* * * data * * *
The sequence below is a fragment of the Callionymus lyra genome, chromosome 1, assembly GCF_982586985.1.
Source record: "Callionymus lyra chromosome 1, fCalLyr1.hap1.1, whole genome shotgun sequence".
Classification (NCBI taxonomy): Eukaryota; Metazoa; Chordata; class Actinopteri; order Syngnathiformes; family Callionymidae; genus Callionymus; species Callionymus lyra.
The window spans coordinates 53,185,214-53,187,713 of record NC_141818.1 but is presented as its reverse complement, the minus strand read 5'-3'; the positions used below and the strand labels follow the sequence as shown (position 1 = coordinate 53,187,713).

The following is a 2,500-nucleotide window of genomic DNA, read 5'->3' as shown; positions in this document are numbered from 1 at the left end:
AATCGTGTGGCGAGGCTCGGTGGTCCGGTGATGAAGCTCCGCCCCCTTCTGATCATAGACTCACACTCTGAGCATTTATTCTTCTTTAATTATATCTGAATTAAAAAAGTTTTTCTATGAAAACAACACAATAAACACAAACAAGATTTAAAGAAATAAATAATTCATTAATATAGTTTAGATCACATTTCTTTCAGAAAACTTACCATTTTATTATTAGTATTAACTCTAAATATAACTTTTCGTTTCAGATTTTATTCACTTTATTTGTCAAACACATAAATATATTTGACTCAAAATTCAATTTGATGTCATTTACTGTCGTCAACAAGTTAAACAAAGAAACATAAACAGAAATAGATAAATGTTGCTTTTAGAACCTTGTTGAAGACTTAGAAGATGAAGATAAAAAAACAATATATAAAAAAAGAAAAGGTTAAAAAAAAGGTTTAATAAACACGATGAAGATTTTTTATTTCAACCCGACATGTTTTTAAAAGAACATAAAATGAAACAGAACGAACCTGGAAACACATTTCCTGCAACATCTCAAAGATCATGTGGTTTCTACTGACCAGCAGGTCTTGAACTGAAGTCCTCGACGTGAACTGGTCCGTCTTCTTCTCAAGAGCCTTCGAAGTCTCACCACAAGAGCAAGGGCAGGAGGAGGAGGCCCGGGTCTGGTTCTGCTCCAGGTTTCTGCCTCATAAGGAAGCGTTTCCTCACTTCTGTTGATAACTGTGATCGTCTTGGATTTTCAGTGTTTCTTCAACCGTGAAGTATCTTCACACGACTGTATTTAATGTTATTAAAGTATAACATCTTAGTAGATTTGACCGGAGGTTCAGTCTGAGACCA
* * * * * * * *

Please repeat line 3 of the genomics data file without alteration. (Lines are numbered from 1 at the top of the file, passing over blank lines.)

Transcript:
Classification (NCBI taxonomy): Eukaryota; Metazoa; Chordata; class Actinopteri; order Syngnathiformes; family Callionymidae; genus Callionymus; species Callionymus lyra.